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April 26, 2016

FinTech: Epicenter of Disruption (Part 3)

Summary:

Traditional insurers believe that 21% of their revenue is at risk to InsurTech start-ups within five years.

Photo Courtesy of Henk Sijgers

This is the third in a four-part series. The first article is here. The second is here.

Typically, disruption hits a tipping point at which just less than
50% of the incumbent revenue is lost in about a five-year timeframe. Recent disruptions that provide valuable insight include streaming video’s impact on the video rental market. When broadband in the home reached ubiquity and video compression technology matured, low-cost streaming devices were developed and, within four years, the video rental business was completely transformed. The same pattern can be seen in the Internet-direct insurance model for car insurance. At present, 50% of the revenue from the traditional agent-based distribution model has been moved to direct insurance providers.

Revenue at risk will exceed 20% by 2020

According to our survey, the vast majority (83%) of respondents from traditional financial institutions (FIs) believe that part of their business is at risk of being lost to standalone FinTech companies; that figure reaches 95% in the case of banks. In addition, incumbents believe 23% of their business could be at risk because of the further development of FinTech, though FinTech companies anticipate they may be able to acquire 33% of the incumbents’ business. In this regard, the banking and payments industries are feeling more pressure from FinTech companies. Fund transfer and payments industry respondents believe they could lose as much as 28% of their market share, while bankers estimate that banks are likely to lose 24%.

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A rebalancing of power

FinTech companies are not just bringing concrete solutions
to a morphing consumer base, they are also empowering customers by providing new services that can be delivered with the use of technological applications. The rise of “digital finance” allows consumers to connect to information anywhere at any time, and digital services can address their needs in a more convenient way than traditional nine-to-five financial advisers can.

According to our survey, two-thirds (67%) of the companies ranked pressure on margins as the top FinTech-related threat. One of the key ways FinTechs support the margin pressure point through innovation is step function improvements in operating costs. For instance, the movement to cloud-based platforms not only decreases up-front costs but also reduces continuing infrastructure costs. This may stem from two main scenarios. First, standalone FinTech companies might snatch business opportunities from incumbents, such as when business-to-consumer (B2C) FinTech companies sell their products and services directly to customers and position themselves as more dynamic and agile alternatives to traditional players. Secondly, business-to-business (B2B) FinTech companies might empower specific incumbents through strategic partnerships with the intent to provide better services.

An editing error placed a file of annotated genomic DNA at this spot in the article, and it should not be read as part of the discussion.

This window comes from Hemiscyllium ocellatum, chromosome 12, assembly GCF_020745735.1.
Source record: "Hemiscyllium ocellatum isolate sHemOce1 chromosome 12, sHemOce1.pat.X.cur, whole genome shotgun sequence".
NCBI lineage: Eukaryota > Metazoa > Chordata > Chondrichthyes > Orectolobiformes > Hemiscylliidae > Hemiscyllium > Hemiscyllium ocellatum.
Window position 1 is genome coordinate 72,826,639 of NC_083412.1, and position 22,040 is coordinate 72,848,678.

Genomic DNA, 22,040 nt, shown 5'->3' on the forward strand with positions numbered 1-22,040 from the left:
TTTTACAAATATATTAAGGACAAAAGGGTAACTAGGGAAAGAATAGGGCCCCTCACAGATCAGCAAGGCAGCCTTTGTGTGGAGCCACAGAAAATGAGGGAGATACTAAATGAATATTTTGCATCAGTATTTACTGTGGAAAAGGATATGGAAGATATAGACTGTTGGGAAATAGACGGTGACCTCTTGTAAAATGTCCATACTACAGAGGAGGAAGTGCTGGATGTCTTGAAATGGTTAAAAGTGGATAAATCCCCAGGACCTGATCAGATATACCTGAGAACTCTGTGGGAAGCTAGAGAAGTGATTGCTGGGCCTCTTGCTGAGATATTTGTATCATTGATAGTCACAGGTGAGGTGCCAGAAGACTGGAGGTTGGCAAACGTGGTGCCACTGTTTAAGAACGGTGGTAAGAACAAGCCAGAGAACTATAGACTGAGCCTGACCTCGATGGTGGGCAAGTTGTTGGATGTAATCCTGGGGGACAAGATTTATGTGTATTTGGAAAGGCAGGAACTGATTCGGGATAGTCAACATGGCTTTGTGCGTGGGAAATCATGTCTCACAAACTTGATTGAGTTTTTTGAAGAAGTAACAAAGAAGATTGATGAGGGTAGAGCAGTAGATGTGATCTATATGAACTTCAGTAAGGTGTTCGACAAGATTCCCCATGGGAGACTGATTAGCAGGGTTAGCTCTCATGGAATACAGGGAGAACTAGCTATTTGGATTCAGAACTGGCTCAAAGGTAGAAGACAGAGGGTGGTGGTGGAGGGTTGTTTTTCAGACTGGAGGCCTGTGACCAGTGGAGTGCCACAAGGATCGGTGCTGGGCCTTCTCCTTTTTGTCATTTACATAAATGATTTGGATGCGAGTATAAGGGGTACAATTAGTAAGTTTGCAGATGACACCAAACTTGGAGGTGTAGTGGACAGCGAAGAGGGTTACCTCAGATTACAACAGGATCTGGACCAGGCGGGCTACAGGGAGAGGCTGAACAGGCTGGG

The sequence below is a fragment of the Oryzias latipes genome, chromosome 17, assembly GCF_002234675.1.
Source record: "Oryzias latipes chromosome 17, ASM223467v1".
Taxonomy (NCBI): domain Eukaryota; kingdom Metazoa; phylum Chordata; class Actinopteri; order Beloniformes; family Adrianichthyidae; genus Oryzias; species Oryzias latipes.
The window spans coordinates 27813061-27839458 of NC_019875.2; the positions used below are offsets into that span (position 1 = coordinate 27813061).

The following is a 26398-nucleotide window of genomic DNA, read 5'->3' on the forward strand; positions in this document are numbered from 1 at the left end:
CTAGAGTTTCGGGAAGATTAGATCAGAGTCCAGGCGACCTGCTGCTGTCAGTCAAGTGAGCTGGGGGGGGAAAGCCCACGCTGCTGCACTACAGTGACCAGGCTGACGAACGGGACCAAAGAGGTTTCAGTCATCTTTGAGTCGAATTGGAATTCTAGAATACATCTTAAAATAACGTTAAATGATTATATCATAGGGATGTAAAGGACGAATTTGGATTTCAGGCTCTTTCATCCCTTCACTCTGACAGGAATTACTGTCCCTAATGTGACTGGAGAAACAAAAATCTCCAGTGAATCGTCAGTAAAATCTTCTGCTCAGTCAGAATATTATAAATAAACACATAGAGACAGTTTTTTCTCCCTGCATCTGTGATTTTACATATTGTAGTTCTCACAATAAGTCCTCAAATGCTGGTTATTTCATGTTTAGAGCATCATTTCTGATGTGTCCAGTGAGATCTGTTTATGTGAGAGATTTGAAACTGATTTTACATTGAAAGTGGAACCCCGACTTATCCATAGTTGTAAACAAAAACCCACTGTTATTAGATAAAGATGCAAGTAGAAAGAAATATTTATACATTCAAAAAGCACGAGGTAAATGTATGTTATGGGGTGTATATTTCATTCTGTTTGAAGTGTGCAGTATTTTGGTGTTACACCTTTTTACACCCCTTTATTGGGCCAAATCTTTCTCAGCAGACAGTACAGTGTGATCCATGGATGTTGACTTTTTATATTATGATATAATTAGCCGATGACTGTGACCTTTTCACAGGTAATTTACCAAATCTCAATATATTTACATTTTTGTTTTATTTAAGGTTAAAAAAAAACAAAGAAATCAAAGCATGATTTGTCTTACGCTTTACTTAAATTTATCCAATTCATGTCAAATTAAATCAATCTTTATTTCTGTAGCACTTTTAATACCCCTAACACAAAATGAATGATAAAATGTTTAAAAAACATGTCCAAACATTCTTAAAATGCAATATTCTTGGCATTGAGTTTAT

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FinTech, a source of opportunities

FinTech also offers myriad possibilities for the financial services (FS) industry. B2B FinTech companies create real opportunities for incumbents to improve their traditional offerings. For example, white label robo-advisers can improve the customer experience of an independent financial adviser by providing software that helps clients better navigate the investment world. In the insurance industry, a telematics technology provider can help insurers track risks and driving habits and can provide additional services such as pay-as-you-go solutions.

Partnerships with FinTech companies could increase the efficiency of incumbent businesses. Indeed, a large majority of respondents (73%) rated cost reduction as the main opportunity related to the rise of FinTech. In this regard, incumbents could simplify and rationalize their core processes, services and products and, consequently, reduce inefficiencies in their operations.

But FinTech is not just about cutting costs. Incumbents partnering with FinTech companies could deliver a differentiated offering, improve customer retention and bring in additional revenues. In this regard, 74% of fund transfer and payment institutions consider additional revenues to be an opportunity coming from FinTech. This is already true in the payments industry, where FinTech generates additional revenues through faster and easier payments and digital wallet transactions.

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This post was co-written by: John Shipman, Dean Nicolacakis, Manoj Kashyap and Steve Davies.

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About the Author

Javier Baixas is an insurtech lead for PwC and collaborates with the PwC fintech practice based in San Francisco in the development of an insurance value proposition.

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About the Author

Jamie Yoder is a global executive who has been at the forefront of insurance and technology for nearly three decades. As president of Snapsheet, Yoder leads the company’s go-to-market activities across all business lines, including claims management software, virtual appraisals and payments technology.

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About the Author

Haskell Garfinkel is the co-leader of PwC’s FinTech practice. He focuses on assisting the world’s largest financial institutions consume technological innovation and advising global technology companies on building customer centric financial services solutions.

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